BC's Indigenous Public Post-Secondary Institute

Valerie Diamond

My name is Valerie Diamond; I am from Shuswap nation, Bonaparte Reserve. I am the granddaughter of Valerie Diablo and Bill Zabotel. I am the daughter of Julie Zabotel and Virgil Diamond.


I decided to attend NVIT because I was attracted to the Indigenous essence; such as the elder’s council, small community and Indigenous teachings incorporated with scientific research. I felt as though it was the perfect starting point for me to figure out what kind of leader I wanted to be for my home reserve. My mom was a travel police officer, my father a fire chief and my brother a police officer in training, so to join the Criminology program felt natural; it felt right. Once I started attending classes I knew I made the right decision because I learned a lot about matriarchal leadership, respect for all and issues that Indigenous people have been facing for over 100+ years, some of which are still current today. My professors were story tellers who shared with us their experiences with being in their respected career field; one teacher, Sharon McIvor, hardly had to use the textbook because she is so knowledgeable with the information through her own experiences of being a lawyer and fighting for women’s and Metis rights against the federal government.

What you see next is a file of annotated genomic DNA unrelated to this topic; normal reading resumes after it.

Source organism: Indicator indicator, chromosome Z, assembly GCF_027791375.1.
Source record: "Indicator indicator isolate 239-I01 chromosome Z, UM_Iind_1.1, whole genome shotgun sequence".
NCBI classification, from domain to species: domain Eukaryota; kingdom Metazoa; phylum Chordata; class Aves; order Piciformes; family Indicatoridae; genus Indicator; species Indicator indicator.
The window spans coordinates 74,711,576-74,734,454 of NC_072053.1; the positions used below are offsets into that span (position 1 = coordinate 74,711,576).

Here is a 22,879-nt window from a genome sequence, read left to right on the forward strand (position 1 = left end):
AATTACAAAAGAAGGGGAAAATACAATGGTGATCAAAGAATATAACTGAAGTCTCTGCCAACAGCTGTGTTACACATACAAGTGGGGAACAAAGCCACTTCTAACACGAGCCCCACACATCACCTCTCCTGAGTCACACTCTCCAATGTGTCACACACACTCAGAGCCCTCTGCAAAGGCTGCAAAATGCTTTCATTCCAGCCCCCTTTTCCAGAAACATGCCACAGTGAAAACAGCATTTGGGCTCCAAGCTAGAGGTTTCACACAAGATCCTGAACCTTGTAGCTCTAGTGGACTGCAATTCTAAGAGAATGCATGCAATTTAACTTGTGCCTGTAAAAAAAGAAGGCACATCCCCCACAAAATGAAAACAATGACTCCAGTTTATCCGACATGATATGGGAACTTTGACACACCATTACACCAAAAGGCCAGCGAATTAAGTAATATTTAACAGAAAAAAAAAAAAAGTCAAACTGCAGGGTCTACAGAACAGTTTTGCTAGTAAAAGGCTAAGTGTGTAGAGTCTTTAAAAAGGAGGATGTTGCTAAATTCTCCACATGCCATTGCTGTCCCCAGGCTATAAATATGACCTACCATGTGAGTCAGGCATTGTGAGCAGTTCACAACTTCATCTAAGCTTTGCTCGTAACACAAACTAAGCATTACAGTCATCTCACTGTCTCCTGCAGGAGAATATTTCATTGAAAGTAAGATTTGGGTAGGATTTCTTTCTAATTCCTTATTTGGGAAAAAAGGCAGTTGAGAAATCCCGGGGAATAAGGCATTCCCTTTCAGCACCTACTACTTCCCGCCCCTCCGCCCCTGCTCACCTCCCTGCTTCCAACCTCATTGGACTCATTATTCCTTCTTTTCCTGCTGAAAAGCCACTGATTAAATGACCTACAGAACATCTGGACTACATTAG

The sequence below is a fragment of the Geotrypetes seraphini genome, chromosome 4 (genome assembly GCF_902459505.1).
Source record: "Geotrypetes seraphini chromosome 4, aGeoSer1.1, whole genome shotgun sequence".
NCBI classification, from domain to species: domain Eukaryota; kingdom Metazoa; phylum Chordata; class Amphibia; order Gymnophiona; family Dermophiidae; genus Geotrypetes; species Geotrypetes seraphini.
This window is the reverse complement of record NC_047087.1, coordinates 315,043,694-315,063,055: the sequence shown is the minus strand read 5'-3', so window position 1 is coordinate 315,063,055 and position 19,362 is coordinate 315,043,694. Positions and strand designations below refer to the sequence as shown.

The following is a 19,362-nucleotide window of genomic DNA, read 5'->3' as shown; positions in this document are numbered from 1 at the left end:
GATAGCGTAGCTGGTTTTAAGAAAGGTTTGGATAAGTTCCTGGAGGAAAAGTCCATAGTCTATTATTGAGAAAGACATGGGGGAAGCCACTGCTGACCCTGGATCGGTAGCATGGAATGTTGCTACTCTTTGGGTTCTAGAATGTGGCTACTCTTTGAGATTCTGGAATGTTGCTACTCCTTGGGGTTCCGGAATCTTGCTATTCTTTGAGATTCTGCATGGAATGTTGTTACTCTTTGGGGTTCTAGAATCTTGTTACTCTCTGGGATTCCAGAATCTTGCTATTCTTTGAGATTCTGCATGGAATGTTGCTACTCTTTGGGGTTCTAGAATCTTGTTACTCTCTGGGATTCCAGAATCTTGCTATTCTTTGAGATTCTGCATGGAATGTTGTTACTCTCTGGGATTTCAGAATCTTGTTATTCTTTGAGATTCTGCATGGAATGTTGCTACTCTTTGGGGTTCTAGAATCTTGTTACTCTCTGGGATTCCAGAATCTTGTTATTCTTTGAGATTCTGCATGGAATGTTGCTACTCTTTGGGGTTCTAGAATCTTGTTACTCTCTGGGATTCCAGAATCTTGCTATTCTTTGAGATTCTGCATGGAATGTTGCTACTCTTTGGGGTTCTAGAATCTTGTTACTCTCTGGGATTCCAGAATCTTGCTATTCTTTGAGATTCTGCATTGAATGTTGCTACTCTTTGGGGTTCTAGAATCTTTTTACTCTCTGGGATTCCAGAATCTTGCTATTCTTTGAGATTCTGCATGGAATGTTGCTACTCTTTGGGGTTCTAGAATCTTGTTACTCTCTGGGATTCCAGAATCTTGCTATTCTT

I feel empowered to remember that we are warriors; even though we had a whole country try to assimilate us, we still hold strong and continue to revitalize our culture while pursuing, and teaching a higher education in technology and scientific studies, because we are adaptive people. We move with our environment, and accept all knowledge received. NVIT has given me the opportunity to walk a path on the red road and career road, and I am proud to have started my journey as an emerging leader here, at NVIT.